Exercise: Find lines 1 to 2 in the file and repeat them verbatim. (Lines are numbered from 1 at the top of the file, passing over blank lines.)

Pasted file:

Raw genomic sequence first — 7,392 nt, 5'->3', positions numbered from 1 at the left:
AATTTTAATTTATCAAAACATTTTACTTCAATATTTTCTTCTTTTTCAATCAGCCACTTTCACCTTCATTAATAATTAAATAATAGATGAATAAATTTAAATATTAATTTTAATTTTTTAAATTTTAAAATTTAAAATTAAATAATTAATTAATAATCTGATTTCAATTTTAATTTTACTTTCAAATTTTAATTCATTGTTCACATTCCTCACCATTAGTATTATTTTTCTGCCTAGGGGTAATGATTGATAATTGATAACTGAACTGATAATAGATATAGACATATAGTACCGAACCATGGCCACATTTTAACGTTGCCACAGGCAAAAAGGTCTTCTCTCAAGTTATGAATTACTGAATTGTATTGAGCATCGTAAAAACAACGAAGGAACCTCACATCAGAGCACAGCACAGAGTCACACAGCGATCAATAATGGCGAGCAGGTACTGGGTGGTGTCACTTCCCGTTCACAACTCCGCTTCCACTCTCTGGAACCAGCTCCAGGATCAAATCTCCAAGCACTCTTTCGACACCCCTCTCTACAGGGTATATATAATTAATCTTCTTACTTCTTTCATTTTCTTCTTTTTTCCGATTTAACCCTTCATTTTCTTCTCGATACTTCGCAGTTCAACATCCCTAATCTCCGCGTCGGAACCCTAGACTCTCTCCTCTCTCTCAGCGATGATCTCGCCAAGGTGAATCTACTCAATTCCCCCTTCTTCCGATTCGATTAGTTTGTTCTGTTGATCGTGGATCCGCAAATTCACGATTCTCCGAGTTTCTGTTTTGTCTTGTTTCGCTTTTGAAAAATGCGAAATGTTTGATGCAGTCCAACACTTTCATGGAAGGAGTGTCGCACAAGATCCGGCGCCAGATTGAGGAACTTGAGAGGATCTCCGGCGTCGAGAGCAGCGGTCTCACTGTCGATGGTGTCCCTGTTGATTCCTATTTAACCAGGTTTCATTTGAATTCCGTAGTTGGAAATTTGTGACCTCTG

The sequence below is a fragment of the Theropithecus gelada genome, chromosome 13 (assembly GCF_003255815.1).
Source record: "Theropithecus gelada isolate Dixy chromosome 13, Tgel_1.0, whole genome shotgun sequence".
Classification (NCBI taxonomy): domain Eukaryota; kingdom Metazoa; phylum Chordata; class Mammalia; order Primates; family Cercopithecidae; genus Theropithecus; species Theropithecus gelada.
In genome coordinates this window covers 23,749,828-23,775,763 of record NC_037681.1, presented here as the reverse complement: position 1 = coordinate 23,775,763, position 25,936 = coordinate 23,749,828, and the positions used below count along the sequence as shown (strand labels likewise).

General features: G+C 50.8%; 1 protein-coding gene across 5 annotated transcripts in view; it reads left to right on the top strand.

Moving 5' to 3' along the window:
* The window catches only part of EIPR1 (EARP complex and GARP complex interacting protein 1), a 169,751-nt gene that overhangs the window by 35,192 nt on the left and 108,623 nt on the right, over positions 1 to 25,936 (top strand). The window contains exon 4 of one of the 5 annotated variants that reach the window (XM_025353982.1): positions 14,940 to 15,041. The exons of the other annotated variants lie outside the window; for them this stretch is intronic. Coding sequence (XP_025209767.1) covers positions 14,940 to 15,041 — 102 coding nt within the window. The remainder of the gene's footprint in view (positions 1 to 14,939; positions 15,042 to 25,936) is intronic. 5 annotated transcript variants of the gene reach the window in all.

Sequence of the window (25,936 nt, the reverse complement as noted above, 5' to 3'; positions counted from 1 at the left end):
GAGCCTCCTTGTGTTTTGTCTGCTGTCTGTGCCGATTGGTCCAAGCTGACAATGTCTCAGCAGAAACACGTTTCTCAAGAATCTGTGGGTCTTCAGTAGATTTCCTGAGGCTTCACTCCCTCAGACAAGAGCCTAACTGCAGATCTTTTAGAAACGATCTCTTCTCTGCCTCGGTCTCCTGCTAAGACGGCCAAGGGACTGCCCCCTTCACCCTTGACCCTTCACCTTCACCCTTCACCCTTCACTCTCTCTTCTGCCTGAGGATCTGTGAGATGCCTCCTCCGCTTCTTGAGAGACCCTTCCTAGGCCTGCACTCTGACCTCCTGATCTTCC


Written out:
Raw genomic sequence first — 7,392 nt, 5'->3', positions numbered from 1 at the left:
AATTTTAATTTATCAAAACATTTTACTTCAATATTTTCTTCTTTTTCAATCAGCCACTTTCACCTTCATTAATAATTAAATAATAGATGAATAAATTTAAATATTAATTTTAATTTTTTAAATTTTAAAATTTAAAATTAAATAATTAATTAATAATCTGATTTCAATTTTAATTTTACTTTCAAATTTTAATTCATTGTTCACATTCCTCACCATTAGTATTATTTTTCTGCCTAGGGGTAATGATTGATAATTGATAACTGAACTGATAATAGATATAGACATATAGTACCGAACCATGGCCACATTTTAACGTTGCCACAGGCAAAAAGGTCTTCTCTCAAGTTATGAATTACTGAATTGTATTGAGCATCGTAAAAACAACGAAGGAACCTCACATCAGAGCACAGCACAGAGTCACACAGCGATCAATAATGGCGAGCAGGTACTGGGTGGTGTCACTTCCCGTTCACAACTCCGCTTCCACTCTCTGGAACCAGCTCCAGGATCAAATCTCCAAGCACTCTTTCGACACCCCTCTCTACAGGGTATATATAATTAATCTTCTTACTTCTTTCATTTTCTTCTTTTTTCCGATTTAACCCTTCATTTTCTTCTCGATACTTCGCAGTTCAACATCCCTAATCTCCGCGTCGGAACCCTAGACTCTCTCCTCTCTCTCAGCGATGATCTCGCCAAGGTGAATCTACTCAATTCCCCCTTCTTCCGATTCGATTAGTTTGTTCTGTTGATCGTGGATCCGCAAATTCACGATTCTCCGAGTTTCTGTTTTGTCTTGTTTCGCTTTTGAAAAATGCGAAATGTTTGATGCAGTCCAACACTTTCATGGAAGGAGTGTCGCACAAGATCCGGCGCCAGATTGAGGAACTTGAGAGGATCTCCGGCGTCGAGAGCAGCGGTCTCACTGTCGATGGTGTCCCTGTTGATTCCTATTTAACCAGGTTTCATTTGAATTCCGTAGTTGGAAATTTGTGACCTCTG